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This interview is taken from PN Review 202, Volume 38 Number 2, November - December 2011.

in conversation with Maurice Rutherford Carol Rumens

CAROL RUMENS: Who were the first poets whose work was important to you?

MAURICE RUTHERFORD: Among the anthologies I found in the public library was The Oxford Book of Twentieth-Century English Verse, chosen by Philip Larkin. Some of the contents were such a revelation to me that I wanted to own a copy. This was the first poetry book I ever bought - the first of many. Perhaps it was to be expected that I should start by reading the poets of around my generation. But, although I share Larkin's year of birth, his poems were not the first to capture my attention, but those dealing with World War II experiences, poems by Charles Causley, Keith Douglas, Vernon Scannell and especially Henry Reed, whose 'Naming of Parts' showed me a picture from my own life as an eighteen-year-old virgin recruit being introduced to the Lee Enfield rifle whilst daydreaming of other things (not least of all, sex). I was made suddenly aware that deeply moving poems could be written about life as I knew or had known it.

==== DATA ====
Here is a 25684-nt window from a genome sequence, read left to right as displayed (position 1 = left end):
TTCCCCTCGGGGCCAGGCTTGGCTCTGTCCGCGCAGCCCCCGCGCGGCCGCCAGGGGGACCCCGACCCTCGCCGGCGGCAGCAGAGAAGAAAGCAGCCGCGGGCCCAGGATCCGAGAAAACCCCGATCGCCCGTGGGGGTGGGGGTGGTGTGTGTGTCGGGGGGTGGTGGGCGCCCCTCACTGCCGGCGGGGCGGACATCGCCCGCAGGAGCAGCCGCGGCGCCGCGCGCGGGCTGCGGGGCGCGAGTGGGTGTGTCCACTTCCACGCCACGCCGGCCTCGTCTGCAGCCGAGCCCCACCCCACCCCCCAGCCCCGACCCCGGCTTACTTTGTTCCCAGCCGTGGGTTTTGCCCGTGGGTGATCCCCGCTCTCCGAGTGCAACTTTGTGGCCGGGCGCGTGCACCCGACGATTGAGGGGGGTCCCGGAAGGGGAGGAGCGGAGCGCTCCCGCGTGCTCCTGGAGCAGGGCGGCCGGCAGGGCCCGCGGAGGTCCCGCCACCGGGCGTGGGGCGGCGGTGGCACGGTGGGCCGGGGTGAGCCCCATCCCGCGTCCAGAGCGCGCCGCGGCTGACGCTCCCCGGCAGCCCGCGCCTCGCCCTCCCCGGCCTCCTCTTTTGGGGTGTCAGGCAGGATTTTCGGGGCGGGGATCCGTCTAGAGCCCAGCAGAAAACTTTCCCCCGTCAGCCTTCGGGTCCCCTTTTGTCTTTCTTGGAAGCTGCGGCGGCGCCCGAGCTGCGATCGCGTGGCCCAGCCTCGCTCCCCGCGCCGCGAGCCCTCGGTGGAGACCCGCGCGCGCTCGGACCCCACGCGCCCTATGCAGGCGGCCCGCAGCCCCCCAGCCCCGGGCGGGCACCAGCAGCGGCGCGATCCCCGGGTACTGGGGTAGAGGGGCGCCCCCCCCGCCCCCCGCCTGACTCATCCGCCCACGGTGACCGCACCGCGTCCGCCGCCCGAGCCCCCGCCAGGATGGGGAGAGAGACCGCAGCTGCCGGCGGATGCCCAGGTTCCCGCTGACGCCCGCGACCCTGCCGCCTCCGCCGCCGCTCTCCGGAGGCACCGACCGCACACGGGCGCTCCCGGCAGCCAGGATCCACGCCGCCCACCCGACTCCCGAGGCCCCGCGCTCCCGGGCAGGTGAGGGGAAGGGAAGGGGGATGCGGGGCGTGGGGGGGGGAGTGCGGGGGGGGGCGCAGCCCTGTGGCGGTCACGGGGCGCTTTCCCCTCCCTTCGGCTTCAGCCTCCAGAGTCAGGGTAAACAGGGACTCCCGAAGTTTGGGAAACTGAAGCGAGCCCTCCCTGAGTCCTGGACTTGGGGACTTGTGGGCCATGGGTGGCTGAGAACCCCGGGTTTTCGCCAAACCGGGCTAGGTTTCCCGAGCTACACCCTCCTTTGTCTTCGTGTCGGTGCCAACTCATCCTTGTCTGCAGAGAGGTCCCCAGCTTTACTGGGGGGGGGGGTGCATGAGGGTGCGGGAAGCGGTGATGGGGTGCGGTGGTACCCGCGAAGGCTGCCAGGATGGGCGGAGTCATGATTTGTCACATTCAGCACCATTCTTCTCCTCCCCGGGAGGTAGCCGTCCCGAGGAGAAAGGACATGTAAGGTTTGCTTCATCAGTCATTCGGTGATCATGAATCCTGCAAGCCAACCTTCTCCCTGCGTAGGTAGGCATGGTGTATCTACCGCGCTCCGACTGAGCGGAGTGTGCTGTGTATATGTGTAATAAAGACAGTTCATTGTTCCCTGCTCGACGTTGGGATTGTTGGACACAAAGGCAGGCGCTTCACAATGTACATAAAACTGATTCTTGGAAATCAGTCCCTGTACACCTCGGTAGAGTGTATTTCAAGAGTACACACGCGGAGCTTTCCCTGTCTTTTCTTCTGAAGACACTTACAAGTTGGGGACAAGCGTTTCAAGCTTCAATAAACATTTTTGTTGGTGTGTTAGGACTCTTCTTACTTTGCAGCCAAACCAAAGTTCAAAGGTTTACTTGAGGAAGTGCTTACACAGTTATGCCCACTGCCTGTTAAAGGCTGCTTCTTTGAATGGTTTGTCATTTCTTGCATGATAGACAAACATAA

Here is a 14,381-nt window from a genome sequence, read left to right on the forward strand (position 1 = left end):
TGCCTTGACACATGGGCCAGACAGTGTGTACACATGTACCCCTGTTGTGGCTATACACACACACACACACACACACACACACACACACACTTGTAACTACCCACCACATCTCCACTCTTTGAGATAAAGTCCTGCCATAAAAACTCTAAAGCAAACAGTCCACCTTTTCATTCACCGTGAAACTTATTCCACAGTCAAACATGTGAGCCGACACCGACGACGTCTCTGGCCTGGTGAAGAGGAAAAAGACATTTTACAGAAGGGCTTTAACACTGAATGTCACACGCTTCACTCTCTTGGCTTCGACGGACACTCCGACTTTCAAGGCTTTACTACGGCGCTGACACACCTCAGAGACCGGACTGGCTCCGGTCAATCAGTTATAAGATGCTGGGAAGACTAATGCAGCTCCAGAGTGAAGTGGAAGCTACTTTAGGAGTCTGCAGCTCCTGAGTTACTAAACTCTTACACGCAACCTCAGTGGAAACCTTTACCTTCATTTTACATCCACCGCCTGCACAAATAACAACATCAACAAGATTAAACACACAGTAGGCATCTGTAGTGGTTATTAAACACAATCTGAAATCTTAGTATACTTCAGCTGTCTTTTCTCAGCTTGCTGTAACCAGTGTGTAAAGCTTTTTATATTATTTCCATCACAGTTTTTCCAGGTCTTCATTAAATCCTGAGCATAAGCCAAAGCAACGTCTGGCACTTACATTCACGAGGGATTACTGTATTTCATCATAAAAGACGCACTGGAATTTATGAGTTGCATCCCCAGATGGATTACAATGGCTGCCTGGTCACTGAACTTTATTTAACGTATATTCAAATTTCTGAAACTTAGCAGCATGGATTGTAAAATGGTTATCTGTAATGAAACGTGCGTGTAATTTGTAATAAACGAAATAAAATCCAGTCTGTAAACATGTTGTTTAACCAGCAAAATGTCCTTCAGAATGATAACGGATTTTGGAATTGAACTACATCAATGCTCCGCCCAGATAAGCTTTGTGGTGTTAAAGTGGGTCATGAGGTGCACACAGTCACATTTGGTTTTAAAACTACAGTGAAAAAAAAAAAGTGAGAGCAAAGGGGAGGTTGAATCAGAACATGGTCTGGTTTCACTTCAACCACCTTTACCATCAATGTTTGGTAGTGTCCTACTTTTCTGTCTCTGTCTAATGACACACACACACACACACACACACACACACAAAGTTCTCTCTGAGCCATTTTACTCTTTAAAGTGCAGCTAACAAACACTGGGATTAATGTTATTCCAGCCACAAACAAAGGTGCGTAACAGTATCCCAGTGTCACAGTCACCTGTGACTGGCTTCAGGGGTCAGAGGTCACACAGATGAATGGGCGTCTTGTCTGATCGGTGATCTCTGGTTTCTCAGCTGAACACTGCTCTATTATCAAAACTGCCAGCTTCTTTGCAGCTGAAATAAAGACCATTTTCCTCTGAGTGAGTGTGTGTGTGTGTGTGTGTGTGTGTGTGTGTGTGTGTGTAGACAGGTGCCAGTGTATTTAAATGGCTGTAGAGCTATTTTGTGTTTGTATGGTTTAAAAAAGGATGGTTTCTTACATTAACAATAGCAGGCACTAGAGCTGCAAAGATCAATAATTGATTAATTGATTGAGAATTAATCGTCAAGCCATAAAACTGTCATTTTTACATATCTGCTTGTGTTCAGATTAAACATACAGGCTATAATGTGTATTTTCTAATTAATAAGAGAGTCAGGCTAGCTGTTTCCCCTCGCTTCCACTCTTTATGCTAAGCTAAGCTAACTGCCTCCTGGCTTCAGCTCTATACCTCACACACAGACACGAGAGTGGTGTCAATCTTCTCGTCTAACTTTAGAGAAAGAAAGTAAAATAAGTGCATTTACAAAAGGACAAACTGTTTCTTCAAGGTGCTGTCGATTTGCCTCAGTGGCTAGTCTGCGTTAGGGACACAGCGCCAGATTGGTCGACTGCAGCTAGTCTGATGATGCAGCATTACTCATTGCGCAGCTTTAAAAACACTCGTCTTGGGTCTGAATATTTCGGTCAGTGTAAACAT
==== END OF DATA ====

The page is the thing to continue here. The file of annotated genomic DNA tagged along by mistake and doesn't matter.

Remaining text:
Before discovering earlier poets such as Edward Thomas and Thomas Hardy I found the work of another Thomas, a Welshman writing in English, and it was with him that I first experienced 'hearing' the music of poetry lifting from the printed page, the music of language so beautiful that I couldn't not thrill to it; a beauty to bring tears. It is to R.S. Thomas I ...

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